Newt Scamander, Niffler — Fantastic Beasts: The Crimes of Grindelwald

The best new beasts in The Crimes of Grindelwald, ranked by sheer weirdness

Contributed by
Nov 16, 2018

There’s an unknown number of beasts wandering about in Newt Scamander’s suitcase, some of which we’ve probably never seen before onscreen and some of which we probably never will. While Fantastic Beasts: The Crimes of Grindelwald focuses much less on the titular fantastic beasts than its predecessor, Fantastic Beasts and Where to Find Them, did, there are still plenty of new, magical creatures to see.

**This story contains spoilers for Fantastic Beasts: The Crimes of Grindelwald.**

Don’t get us wrong: Crimes of Grindelwald gives us some familiar faces, too. Among the new kids is a Phoenix, Pickett the li'l Bowtruckle, and, of course, the Niffler we first met in the original Fantastic Beasts — only, this time, we also get some trouble-making baby Nifflers, who are woefully underused and deliriously cute.

The new kids on the block are also some of J.K. Rowling’s weirdest additions to the series yet. Some are dark while others are just... odd. In the best way possible, of course.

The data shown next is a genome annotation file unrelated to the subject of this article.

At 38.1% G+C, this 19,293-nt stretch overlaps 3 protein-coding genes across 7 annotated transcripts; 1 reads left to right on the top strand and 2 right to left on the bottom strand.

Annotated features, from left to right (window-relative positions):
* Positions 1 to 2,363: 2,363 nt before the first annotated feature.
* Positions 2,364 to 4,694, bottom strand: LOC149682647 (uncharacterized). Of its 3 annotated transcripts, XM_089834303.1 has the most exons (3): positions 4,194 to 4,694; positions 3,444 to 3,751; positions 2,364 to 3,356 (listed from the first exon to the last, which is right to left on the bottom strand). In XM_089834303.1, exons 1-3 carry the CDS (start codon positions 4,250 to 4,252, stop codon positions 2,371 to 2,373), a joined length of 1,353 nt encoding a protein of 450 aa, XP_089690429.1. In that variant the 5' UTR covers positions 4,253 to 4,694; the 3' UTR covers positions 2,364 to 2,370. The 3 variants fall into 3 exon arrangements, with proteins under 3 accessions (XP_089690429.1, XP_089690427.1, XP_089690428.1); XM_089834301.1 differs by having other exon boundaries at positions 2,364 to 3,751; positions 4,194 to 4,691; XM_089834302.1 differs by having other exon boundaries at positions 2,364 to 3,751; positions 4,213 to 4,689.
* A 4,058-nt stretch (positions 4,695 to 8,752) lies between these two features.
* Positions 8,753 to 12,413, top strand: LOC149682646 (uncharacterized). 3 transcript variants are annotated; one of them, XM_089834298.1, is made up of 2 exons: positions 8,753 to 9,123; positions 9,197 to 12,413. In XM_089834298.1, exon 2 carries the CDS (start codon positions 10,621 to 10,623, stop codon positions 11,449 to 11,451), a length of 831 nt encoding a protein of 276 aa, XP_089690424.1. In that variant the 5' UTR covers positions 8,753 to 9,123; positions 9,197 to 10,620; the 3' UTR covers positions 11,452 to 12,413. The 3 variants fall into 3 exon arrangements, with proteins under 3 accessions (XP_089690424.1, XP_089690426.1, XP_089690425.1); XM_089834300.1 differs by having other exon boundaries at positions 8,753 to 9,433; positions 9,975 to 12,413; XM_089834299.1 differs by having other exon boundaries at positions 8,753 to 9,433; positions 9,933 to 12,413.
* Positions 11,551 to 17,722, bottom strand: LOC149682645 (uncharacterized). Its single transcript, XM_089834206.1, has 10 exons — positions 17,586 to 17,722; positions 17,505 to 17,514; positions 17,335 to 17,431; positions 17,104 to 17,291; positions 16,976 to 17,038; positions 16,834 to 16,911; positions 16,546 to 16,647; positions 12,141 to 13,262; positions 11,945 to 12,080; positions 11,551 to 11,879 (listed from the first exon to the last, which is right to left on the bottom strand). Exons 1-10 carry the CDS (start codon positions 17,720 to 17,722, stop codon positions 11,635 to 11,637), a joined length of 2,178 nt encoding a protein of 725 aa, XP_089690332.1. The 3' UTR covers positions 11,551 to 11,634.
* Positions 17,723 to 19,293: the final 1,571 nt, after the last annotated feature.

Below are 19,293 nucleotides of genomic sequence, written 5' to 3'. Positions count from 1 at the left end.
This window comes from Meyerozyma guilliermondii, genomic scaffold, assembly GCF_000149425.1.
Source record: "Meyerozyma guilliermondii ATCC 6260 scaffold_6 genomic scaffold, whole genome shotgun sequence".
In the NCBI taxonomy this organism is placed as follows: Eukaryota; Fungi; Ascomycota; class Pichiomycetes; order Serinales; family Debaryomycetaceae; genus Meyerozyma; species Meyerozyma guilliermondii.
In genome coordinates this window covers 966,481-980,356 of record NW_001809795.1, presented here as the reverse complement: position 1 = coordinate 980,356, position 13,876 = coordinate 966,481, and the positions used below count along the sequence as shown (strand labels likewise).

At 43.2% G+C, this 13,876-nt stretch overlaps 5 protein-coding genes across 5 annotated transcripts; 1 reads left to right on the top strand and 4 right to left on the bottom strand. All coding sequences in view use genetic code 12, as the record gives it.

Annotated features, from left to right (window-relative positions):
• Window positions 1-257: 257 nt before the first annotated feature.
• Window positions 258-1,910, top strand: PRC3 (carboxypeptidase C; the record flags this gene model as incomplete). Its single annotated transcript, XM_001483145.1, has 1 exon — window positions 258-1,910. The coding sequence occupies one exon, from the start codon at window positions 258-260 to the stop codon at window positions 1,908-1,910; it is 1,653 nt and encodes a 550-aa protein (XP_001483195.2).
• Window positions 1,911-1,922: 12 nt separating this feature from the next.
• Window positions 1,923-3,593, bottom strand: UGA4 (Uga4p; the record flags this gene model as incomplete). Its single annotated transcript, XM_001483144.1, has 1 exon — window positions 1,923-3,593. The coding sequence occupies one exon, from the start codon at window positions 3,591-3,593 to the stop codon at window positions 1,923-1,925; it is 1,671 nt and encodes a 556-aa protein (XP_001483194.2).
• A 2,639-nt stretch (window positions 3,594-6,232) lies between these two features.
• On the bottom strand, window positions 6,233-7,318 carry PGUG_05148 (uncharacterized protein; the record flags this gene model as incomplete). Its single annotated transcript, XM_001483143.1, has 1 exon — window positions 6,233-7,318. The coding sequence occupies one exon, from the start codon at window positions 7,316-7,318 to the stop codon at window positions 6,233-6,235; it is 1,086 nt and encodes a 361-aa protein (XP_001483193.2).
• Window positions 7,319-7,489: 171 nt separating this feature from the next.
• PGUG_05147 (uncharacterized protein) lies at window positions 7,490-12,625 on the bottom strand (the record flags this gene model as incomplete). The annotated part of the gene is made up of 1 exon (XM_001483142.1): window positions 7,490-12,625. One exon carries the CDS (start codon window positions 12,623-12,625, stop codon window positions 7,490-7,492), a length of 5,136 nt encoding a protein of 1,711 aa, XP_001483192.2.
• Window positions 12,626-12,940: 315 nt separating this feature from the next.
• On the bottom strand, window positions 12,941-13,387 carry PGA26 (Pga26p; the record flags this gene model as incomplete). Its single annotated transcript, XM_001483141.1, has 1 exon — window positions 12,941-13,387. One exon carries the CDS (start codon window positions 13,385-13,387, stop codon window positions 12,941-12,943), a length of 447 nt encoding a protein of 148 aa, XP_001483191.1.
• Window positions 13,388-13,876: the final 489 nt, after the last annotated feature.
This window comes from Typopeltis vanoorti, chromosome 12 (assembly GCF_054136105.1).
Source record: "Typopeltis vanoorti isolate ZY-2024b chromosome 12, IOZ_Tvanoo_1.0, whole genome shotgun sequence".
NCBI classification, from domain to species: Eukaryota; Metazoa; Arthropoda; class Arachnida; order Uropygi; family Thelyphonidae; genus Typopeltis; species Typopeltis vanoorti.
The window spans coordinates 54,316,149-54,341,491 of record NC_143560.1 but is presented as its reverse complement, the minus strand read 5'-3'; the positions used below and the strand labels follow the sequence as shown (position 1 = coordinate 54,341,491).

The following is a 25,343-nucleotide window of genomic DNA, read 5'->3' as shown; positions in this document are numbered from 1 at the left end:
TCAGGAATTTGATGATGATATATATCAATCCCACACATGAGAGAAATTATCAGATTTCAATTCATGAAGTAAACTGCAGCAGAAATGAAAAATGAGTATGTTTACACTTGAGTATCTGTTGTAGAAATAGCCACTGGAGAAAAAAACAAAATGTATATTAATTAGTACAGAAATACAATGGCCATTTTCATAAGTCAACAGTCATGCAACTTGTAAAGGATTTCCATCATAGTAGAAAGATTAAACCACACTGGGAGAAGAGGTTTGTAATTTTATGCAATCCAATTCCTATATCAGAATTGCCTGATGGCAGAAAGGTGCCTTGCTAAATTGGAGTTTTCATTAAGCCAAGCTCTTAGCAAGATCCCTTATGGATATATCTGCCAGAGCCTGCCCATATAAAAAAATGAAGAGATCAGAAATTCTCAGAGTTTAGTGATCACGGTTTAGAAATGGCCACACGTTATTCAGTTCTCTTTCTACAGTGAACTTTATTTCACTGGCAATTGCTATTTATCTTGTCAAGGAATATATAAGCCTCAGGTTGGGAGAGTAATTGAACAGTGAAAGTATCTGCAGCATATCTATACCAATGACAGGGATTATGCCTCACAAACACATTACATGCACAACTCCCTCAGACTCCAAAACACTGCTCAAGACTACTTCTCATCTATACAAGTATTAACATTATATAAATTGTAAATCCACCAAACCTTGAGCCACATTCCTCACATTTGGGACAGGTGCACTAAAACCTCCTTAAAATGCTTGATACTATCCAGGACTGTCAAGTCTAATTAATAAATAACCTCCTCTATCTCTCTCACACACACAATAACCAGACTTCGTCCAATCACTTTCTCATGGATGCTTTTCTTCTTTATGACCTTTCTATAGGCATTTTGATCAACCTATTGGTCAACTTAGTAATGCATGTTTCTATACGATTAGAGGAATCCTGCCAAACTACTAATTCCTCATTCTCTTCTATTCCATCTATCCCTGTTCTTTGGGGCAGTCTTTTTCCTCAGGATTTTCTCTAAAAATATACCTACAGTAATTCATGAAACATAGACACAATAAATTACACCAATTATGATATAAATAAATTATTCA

We’re unsure about whether or not to include the Kelpie Newt rides, as these creatures have been mentioned enough times in Potter lore that this one doesn’t really feel new. Plus, Kelpies are a real-world myth, meaning they’re not an original Rowling creation. It is, however, majestic as can be. Honorable mention for the Kelpie.

Without further ado, here are the 8 most important new beasts in Fantastic Beasts: The Crimes of Grindelwald, ranked by how insanely weird they are.

Fantastic Beasts: Crimes of Grindelwald

Kappa

While searching for Tina, Newt’s tracking spell reveals a Kappa, a creature he describes to Jacob as a Japanese water demon (it's based on a real legend). We got a brief look at the Circus Arcanus’ resident Kappa, which seems quite a bit more peaceful than its description would have you believe.

Usually, Kappas feed on human blood and, according to Pottermore, “are known for strangling humans that invade their shallow ponds.” Fun.

Augurey, Fantastic Beasts: The Crimes of Grindelwald

Augurey

Like the Kelpie, Augureys have also been mentioned in Potter lore before, but they are an original Rowling creation, making them a bit more special.

Newt’s Augurey seems especially ruffled, and more than a little curious about Jacob. Given the creature’s piercing gaze, it’s no surprise that wizards used to think Augureys could predict death and would, therefore, avoid them at all costs. Eventually, someone (maybe Newt?) figured out that Augureys don’t predict death, but rain. The Wizarding World has the best weather forecasters in the business and they have cool green tailfeathers. Beat that.

Fantastic Beasts: The Crimes of Grindelwald

Sparking bird-dragon things